On the right-hand side, you see similar jigsaw pieces. On purpose, they are more individually shaped and do not fit into each others slots from the very beginning. This represents the situation when a data warehouse is built on a naked RDBMS using best-of-breed tools, potentially from various vendors. Each tool only assumes the presence of the RDBMS and it's capability to process (more or less standard) SQL. Each tool typically comes with its own world of concepts and objects that are then stored in a repository that is managed by that tool. Obviously, various tools are needed to build up a data warehouse, like an ETL tool for tapping into source systems, a programming environment - e.g. - for stored procedures that are used manage data flows and transformations, a tool that monitors data movements, a data modeling tool to build up analytic scenarios etc. Technically, many of those tools simply generate SQL or related code. Frequently, that generated code can be manually adjusted and optimized which provides a lot of freedom. Per se, the tools are not aware of each other. Thus their underlying objects are independent, meaning with independent lifecycles. Changes in one tool need to make it "somehow" to the related objects in the other tools. This "somehow" can be managed by writing code that connects the individual tools or by using a tool that spans the repositories of the individual tools. SAP's Information Steward is an instance of that. This is pictured as "glue" in fig. 1.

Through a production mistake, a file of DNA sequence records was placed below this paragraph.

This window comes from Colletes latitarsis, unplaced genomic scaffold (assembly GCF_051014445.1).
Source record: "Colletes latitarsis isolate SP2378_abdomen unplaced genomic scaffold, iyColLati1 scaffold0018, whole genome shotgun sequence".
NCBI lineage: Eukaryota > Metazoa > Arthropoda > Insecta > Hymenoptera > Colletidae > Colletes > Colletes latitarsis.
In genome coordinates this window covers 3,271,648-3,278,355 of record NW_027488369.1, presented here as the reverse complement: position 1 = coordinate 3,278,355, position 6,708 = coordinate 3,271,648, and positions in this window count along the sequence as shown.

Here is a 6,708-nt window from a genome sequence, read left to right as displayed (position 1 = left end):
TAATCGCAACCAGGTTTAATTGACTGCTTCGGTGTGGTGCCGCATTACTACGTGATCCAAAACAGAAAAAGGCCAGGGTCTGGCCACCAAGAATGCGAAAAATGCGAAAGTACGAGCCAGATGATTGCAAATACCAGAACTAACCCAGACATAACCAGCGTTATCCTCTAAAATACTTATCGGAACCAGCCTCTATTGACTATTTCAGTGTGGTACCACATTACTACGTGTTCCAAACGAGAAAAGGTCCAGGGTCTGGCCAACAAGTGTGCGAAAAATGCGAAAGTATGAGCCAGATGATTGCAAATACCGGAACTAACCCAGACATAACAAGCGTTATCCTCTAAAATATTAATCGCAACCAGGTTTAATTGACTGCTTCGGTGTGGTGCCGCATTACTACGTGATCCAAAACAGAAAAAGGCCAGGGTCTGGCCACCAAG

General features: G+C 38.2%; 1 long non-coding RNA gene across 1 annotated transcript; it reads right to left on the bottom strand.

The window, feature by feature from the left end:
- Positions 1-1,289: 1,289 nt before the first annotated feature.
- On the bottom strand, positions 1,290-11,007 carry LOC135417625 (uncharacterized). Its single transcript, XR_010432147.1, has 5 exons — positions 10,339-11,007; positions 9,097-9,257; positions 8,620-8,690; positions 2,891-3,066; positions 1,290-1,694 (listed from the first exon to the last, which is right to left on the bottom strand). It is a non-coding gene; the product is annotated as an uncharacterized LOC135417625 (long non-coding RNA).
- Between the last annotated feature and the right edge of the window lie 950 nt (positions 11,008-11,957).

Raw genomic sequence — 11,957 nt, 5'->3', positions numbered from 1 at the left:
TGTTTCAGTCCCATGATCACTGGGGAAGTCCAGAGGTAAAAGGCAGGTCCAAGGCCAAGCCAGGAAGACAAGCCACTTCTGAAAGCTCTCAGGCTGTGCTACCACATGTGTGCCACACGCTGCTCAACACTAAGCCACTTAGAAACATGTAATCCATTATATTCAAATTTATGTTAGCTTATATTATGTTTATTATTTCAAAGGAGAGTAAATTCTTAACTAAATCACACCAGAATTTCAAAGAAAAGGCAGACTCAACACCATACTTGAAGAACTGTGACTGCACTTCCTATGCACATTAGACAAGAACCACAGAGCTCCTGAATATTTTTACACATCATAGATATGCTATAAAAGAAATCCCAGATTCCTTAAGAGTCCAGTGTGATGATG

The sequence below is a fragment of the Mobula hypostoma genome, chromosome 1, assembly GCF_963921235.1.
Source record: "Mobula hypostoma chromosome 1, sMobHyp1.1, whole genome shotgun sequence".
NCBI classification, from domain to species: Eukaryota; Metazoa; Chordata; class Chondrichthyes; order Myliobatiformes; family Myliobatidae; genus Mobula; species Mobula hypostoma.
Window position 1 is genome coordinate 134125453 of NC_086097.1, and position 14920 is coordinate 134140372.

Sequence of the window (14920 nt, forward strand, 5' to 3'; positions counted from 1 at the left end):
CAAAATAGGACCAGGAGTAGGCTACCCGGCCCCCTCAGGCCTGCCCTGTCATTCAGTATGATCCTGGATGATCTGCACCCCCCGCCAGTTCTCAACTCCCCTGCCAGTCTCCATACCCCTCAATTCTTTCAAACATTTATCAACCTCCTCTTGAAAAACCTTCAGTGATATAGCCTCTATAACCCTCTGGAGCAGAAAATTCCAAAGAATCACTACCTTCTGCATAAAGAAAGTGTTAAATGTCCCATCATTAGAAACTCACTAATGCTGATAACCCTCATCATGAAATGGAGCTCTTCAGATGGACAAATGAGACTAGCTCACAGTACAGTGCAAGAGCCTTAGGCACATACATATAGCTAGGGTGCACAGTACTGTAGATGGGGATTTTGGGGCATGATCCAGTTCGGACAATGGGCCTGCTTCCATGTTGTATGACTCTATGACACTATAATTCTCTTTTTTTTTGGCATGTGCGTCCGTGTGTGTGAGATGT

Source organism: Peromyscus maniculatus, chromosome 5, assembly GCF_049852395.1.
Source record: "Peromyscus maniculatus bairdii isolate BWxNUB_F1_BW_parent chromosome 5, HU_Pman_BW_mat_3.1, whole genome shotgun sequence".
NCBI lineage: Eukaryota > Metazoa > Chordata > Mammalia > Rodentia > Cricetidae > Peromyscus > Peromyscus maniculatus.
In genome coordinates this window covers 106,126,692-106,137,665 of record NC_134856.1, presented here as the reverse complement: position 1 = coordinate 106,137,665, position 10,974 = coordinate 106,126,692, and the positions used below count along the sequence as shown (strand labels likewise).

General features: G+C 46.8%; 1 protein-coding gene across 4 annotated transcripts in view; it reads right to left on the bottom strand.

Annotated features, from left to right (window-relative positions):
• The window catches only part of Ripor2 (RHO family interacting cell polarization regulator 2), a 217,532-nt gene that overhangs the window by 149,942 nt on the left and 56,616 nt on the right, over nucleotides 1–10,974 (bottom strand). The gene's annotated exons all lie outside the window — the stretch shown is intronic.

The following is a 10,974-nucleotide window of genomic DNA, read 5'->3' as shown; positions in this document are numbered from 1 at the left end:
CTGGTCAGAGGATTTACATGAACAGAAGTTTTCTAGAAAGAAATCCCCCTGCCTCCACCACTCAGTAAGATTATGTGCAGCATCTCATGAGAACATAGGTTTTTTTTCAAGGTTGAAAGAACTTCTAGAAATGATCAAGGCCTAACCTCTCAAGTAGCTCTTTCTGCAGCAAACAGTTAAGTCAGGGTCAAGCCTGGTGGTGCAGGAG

The freedom to more easily pick a tool of your own choice and the options to manually intercept and manipulate SQL provide a lot of flexibility and room to optimise. On the other hand, it pushes a lot more responsibility to the designers or administrators of the data warehouse. It also adds the task of integrating the tools "somehow". Beware that this is an additional task that adds revenue for an implementation partner.

SAP's Product Portfolio and the two Approaches

As can be seen from this discussion, each approach has its merrits; there is no superior approach but each one emphasises certain aspects. This is why SAP offers tooling for both approaches. This is perceived as a redundancy is SAP's portfolio if the existence and the merrits of the two approaches is not understood.

I frequently get the question whether BW will be rebuilt on SAP HANA. Actually, it is philosophical to a certain extent as BW evolves: e.g. today's BW 7.4 on HANA has less ABAP code in comparison to  BW 7.3 on HANA. This can be perceived as BW being rebuilt on HANA if you wish. However, what does not make sense [for SAP] is to kill the approach on the right-hand side of fig. 1 by integrating the "freestyle tools" into a second, highly integrated toolset which mimics the BW approach because that would simply remove the flexibility and freedom that the right-hand approach has. Fig. 2 pictures this.


Fig. 2: It does not make sense to implement two toolsets for the exact same approach.

What is true, however, is that HANA will see a number of Data Warehousing Services arising over time. They already do exist to some extent as they surged when BW was brought on to HANA. They can be generalised to be usable in a generic, non-BW case. Nearline storage (NLS), extended storage, HANA-based data store objects, a data distribution tool etc are all execellent examples for such services that can be used by BW but also by a freestyle approach.

Finally, I like to stress - again - the advantages of the HANA EDW approach that allows to arbitrarily combine the two approaches pictured in figure 1. You can watch examples (demos) of this here or here.

 

The figures are available as PPT slides. This blog has been cross-published here. You can follow me on Twitter via @tfxz.